Is Immigration This Year's Gay Marriage?
Q. My wife and I are two of maybe 100 Democrats in a county south of Atlanta. Our question is this: Will the Republicans be successful by making illegal immigration the gay marriage issue of this election?
A. I never believed Iraq would be the dominant issue in this presidential campaign, but I never would have guessed that it would be illegal immigration. And yet you may be right: Republicans seem to have seized upon illegal immigration this year's wedge issue.
It may be more accurate, however, to call autarky the dominant issue of 2008. You read it here first: After being stumped to come up with the one word to capture what's going on out there, and after checking with Merriam-Webster to make sure that the word does indeed mean economic independence, I hereby declare 2008 as the Autarky Election. How about it, Lou? The Autarky Party just might support Dobbs for president.
And the Democratic equivalent of Republican immigrant-bashing is free-trade-bashing. Even Hillary Clinton is distancing herself from her husband's robust record of promoting trade liberalization and economic interdependence. As much as she touts her experience as First Lady, when the subject turns to the North American Free Trade Agreement, Clinton's attitude seems to be, "Hey, I just lived there. It was his presidency."
Recent polling shows the economy surging on the list of issues voters care most about. But instead of Bill Clinton's 1992 slogan -- "It's the economy, stupid" -- the appropriate bumper sticker may be, "It's our economy, stupid." There is a post-9/11, post-Iraqi-quagmire mistrust of all things foreign.
But this anti-[insert foreign nation here] backlash has less to do with economic fundamentals than it does with deeper psychological anxieties. It's about the nostalgic pull of American isolationism, the yearning for an old-fashioned manufacturing economy, a longing for the time when you didn't hear any Spanish in places like Wisconsin. Trade and immigration have enriched this country like no other. But polls show that most Americans think anything foreign -- Chinese toys, Dubai investors, Mexican workers -- has been bad for the economy. And no politician this year, with the possible exception of Michael Bloomberg if he wades into the race as a third-party candidate, is likely to tell them otherwise.
Iowa, to choose a state at random, has prospered mightily from global trade. Don't expect the Democratic candidates to acknowledge this, however. They must all speak of trade as if it were an economic tsunami. Republicans, meanwhile, all have to line up to outdo each other in denouncing the workers who keep their lawns manicured, their children cared for and their restaurants open.
Setting aside the Tancredos and Kuciniches of the race, who are at least being sincere, there is a farcical nature to the pro-autarky posturing in both parties. Leading candidates in both parties know better. Hillary Clinton opposing the Korea Free Trade Agreement? Give me a break. John Edwards was a centrist pro-trade senator before he reinvented himself as a crazed populist presidential candidate. Among Republicans, Mitt Romney, Rudy Giuliani and Mike Huckabee may all be vulnerable in primaries because of their stances on illegal immigration -- perhaps because they have all governed in the real world, where these workers are needed.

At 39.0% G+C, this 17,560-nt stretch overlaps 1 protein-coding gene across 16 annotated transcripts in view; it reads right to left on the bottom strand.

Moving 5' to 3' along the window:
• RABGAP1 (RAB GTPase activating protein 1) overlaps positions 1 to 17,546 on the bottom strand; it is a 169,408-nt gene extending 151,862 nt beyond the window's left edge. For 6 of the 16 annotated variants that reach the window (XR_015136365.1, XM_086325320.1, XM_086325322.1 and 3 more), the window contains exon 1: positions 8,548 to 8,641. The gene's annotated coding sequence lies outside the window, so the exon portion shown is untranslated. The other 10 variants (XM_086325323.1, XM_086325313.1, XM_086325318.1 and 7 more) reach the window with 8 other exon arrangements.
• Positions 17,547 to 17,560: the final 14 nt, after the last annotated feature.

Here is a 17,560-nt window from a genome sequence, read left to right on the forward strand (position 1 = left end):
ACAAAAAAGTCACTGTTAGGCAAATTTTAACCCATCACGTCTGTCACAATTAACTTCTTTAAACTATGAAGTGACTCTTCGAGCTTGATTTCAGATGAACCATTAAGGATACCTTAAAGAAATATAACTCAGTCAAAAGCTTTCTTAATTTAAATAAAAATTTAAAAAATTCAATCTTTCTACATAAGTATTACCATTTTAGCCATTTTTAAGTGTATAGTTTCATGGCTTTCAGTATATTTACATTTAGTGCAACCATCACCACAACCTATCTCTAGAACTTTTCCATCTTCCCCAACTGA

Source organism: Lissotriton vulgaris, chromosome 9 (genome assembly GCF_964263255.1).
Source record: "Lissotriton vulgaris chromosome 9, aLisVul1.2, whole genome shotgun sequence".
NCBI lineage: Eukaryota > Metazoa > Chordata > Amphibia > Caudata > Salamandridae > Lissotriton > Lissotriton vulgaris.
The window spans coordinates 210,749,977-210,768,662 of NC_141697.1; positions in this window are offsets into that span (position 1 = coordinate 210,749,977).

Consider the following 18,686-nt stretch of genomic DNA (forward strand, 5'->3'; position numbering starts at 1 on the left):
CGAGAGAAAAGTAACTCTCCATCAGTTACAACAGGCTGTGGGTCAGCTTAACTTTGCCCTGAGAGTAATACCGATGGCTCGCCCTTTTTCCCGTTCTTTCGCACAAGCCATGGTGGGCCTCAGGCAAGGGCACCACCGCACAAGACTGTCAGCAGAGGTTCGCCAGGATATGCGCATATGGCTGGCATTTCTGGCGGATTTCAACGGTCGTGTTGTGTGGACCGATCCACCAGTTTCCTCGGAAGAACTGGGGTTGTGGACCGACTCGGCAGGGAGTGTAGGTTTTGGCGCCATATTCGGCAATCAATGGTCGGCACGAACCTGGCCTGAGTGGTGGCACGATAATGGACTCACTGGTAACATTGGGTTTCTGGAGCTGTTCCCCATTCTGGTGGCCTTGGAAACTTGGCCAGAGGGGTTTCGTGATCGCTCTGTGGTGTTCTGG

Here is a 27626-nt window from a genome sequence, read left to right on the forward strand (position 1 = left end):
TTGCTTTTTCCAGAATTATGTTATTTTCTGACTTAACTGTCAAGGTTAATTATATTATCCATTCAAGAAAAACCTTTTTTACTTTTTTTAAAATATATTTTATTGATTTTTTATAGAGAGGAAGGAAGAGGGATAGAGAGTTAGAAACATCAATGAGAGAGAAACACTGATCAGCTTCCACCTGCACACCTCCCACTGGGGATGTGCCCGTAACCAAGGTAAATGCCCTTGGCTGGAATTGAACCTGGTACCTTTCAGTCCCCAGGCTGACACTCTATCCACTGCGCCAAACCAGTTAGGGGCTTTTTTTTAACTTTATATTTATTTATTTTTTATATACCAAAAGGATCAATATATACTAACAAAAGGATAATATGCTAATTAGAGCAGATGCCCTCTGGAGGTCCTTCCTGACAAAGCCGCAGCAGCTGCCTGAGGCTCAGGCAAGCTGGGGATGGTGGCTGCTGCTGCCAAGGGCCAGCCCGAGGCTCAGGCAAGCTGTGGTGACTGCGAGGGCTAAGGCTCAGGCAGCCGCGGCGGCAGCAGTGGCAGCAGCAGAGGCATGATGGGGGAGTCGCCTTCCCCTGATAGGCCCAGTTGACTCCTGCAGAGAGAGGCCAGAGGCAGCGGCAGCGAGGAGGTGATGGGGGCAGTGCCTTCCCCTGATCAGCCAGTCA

Republicans may frame the issue in terms of illegal immigration, while Democrats prefer to discuss "fair trade." But they're both talking about the same thing: autarky. On the campaign trail or in a 90-minute debate, trade and immigration can seem like separate issues. But they are part of the same theme for many voters and in the discourse of talk radio.
But back to your question: Yes, Republicans may stand to gain the most from this yearning for autarky. The theory was that the GOP would agree to change the system because big business understands the imperative of legalizing the flow of needed labor. But the GOP's more important imperative is political, and illegal immigration is a powerful anti-Democrat weapon.
It is going to get ugly, I am afraid -- and very stupid.
Please email us to report offensive comments.
Posted by: zaney | December 3, 2007 9:59 AM
Posted by: jkoch | November 27, 2007 3:14 PM
Posted by: jhbyer | November 25, 2007 6:46 AM
Posted by: Roy, Chiapas Mexico | November 23, 2007 7:51 PM
Posted by: Vamos | November 23, 2007 6:16 PM
Posted by: motilal | November 23, 2007 5:56 PM
Posted by: Paul | November 23, 2007 5:52 PM
Posted by: Ali | November 23, 2007 5:34 PM
Posted by: Buddy | November 23, 2007 5:24 PM
Posted by: SEO | November 23, 2007 5:14 PM
Posted by: Tirade | November 23, 2007 4:39 PM
Posted by: Anonymous | November 23, 2007 3:19 PM
Posted by: BL | November 23, 2007 3:05 PM
Posted by: BL | November 23, 2007 2:44 PM
Posted by: BL | November 23, 2007 2:29 PM
Posted by: BoredReader | November 23, 2007 1:53 PM
Posted by: Jeff | November 23, 2007 1:19 PM
Posted by: Adam C | November 23, 2007 1:10 PM
Posted by: James | November 23, 2007 12:39 PM
Posted by: jhbyer | November 23, 2007 12:35 PM
Posted by: quark | November 23, 2007 12:31 PM
Posted by: TimT | November 23, 2007 11:50 AM
Posted by: Staggo Lee | November 23, 2007 11:44 AM
Posted by: Oort | November 23, 2007 10:37 AM
Posted by: tiredofit | November 23, 2007 10:27 AM
Posted by: Mark | November 23, 2007 10:25 AM
Posted by: Barbara Fister | November 23, 2007 10:11 AM
Posted by: XYZ | November 23, 2007 10:04 AM
Posted by: corbett | November 23, 2007 10:02 AM
Posted by: mikelemm | November 23, 2007 9:59 AM
Posted by: Mike | November 23, 2007 9:29 AM
Posted by: Garak | November 23, 2007 8:51 AM
Posted by: Roy | November 23, 2007 8:35 AM
Posted by: Anonymous | November 23, 2007 8:16 AM
Posted by: daryl glaser | November 23, 2007 5:13 AM
Posted by: Matthew | November 23, 2007 5:01 AM
Posted by: Bukko in Australia | November 23, 2007 4:01 AM
The comments to this entry are closed.